Republican Presidential Hopefuls Debate National Security

Posted November 22nd, 2011 at 10:20 pm (UTC-5)
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U.S. Republican presidential hopefuls debated how to deal with terrorism, Afghanistan, and Iran's nuclear program in their latest televised debate.

The opening question Tuesday evening went to former House of Representatives Speaker Newt Gingrich, who for this first time this week took the lead in national opinion polls in the race for the Republican nomination.

Gingrich said “all of us are in danger” and the government must use every tool available to stop terrorists who could one day have a nuclear weapon.

Of the other candidates, only Congressman Ron Paul disagreed. Paul, well-known for his strong stance limiting government powers, said terrorism is a crime, and should be dealt with like all other crimes.

Former Massachusetts governor Mitt Romney and former Utah governor and China ambassador John Huntsman later clashed over Afghanistan. Romney repeated his argument that the president needs to listen to his commanders “on the ground” and be wary of withdrawing troops too soon. Huntsman disagreed, saying the president is the “commander in chief” and must make his decision based on a variety of inputs. He supports a drawdown of troops in Afghanistan.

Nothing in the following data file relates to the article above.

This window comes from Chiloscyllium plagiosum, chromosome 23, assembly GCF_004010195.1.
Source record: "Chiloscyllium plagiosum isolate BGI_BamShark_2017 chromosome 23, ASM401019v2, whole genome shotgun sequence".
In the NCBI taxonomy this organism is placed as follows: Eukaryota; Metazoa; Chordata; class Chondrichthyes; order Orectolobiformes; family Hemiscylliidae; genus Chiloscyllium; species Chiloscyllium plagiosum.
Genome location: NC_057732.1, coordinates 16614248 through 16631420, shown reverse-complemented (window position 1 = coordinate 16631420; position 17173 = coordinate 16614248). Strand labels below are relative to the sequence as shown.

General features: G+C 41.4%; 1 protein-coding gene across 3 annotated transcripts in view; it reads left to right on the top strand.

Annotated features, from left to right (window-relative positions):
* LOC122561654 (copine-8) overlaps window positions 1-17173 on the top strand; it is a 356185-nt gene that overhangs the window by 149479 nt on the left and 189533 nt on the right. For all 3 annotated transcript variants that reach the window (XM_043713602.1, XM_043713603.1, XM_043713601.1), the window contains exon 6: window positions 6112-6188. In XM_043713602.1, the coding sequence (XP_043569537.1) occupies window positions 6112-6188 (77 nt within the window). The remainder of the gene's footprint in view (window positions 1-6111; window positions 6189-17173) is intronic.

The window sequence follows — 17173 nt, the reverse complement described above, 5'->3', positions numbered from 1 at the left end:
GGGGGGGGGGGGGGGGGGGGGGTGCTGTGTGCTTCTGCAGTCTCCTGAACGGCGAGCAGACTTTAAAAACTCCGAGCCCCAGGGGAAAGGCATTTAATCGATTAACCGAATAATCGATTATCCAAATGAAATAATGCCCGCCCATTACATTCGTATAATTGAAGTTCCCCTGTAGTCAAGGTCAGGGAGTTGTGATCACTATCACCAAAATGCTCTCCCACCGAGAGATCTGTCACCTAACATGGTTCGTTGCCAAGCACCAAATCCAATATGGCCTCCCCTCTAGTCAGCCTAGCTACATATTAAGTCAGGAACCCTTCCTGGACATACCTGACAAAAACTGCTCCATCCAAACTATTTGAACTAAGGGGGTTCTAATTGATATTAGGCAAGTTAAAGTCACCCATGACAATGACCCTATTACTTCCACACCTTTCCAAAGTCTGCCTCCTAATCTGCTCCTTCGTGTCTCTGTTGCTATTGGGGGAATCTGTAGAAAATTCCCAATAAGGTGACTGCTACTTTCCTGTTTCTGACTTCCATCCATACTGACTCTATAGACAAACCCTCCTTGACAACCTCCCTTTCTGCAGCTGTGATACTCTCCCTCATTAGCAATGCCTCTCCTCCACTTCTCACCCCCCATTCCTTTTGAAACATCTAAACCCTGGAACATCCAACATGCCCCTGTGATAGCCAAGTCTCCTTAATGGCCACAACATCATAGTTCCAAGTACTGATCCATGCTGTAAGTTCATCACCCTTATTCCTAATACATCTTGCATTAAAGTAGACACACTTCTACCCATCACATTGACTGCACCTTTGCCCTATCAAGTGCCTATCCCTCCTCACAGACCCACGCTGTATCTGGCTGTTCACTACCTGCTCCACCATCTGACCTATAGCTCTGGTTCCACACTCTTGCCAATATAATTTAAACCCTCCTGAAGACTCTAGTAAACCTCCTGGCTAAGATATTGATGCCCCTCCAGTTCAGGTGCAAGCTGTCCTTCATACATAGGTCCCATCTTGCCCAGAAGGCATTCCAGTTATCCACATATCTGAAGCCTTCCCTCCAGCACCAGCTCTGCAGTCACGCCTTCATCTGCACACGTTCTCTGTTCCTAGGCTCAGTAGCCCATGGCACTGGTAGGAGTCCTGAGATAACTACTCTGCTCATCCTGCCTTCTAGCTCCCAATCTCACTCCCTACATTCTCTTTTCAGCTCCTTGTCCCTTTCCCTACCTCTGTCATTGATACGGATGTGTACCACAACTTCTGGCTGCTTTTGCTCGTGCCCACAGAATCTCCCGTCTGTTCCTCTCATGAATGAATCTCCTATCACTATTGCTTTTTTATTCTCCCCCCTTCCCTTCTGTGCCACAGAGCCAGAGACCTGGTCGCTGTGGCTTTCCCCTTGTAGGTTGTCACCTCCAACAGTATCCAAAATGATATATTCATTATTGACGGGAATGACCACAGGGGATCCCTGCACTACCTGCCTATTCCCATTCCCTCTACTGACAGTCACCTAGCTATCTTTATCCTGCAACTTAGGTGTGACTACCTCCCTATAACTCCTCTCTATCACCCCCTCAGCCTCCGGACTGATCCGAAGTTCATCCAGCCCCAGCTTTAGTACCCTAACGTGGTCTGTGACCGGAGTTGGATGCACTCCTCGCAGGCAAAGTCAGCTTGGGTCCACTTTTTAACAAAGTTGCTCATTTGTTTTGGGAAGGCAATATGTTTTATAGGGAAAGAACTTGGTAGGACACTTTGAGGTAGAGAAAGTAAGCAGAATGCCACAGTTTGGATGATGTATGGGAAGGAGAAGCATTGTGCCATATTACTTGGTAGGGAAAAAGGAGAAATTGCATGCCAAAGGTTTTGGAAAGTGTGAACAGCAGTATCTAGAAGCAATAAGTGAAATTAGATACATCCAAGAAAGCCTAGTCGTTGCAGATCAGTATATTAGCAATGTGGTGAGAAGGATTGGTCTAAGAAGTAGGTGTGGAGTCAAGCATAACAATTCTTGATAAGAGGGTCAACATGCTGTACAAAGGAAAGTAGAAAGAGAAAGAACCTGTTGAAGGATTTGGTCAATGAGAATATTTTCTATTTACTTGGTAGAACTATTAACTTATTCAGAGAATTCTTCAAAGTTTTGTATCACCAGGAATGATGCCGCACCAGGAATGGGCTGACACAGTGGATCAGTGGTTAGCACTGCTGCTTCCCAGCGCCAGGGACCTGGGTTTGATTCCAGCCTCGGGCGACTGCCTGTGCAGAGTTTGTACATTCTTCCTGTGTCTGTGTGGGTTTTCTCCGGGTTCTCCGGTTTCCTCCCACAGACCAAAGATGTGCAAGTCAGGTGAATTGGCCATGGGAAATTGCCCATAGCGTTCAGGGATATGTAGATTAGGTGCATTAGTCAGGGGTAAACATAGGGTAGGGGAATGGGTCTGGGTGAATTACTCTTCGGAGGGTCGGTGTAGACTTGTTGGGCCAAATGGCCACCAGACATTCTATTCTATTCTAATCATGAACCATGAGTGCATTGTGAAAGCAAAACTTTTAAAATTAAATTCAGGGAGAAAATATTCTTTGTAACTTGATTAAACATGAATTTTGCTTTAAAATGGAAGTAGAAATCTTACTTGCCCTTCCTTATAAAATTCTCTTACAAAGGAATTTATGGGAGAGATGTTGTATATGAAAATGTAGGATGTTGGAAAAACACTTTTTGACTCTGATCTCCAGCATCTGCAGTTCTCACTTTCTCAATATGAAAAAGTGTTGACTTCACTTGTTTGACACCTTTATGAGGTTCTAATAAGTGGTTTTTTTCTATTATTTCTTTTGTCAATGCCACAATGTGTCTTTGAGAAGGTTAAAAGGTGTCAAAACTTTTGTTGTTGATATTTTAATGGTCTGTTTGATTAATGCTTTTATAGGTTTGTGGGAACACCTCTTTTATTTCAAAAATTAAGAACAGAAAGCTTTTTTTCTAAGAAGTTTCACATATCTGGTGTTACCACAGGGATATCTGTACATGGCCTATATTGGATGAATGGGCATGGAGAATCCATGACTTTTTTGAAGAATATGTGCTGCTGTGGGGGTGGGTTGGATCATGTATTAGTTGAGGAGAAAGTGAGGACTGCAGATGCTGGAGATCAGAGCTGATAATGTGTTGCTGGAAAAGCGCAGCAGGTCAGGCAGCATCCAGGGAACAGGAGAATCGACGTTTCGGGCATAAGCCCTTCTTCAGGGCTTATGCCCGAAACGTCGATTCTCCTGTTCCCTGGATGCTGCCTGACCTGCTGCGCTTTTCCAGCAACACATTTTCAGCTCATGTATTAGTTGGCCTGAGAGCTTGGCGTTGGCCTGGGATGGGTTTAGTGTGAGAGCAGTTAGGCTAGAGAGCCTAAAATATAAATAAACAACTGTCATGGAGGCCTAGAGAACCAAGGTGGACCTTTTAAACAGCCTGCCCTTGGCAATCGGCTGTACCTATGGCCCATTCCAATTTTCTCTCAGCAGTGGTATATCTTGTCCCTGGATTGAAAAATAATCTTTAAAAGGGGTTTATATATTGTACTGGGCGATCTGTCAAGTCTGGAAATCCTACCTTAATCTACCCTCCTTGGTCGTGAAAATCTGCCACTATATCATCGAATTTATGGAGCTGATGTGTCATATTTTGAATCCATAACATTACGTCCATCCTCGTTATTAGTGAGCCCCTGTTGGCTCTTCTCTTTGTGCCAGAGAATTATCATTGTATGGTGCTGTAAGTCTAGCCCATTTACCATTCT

On Iran, businessman Herman Cain said he would support Israel if it had a workable plan to conduct a military strike on Iran to prevent it from acquiring a nuclear weapon. Congresswoman Michele Bachmann criticized President Barack Obama for, in her view, trying to engage and negotiate with Iran.

In just six weeks, voters will begin the first of the series of primaries and caucuses to choose who of these eight candidates will represent the Republican party.

Going into Tuesday's debate, Gingrich held the lead in at least three national opinion polls , with former governor Romney not far behind. Cain is trailing in third after losing support amid sexual harassment allegations and public speaking blunders.

The Quinnipiac University survey released Tuesday shows likely Republican voters believe Romney has the best chance to defeat Mr. Obama.

Romney is already making his case against President Obama with his first television ad of the campaign. The ad sharply criticizes Mr. Obama's record on the economy. But the White House hit back Tuesday, with press secretary Jay Carney accusing the Romney campaign of “blatant dishonesty” for taking something the president said out of context.

Romney's commercial shows Mr. Obama saying, “If we keep talking about the economy, we're going to lose.” But the full statement reveals Mr. Obama was actually quoting the campaign of his rival in the 2008 election, Senator John McCain.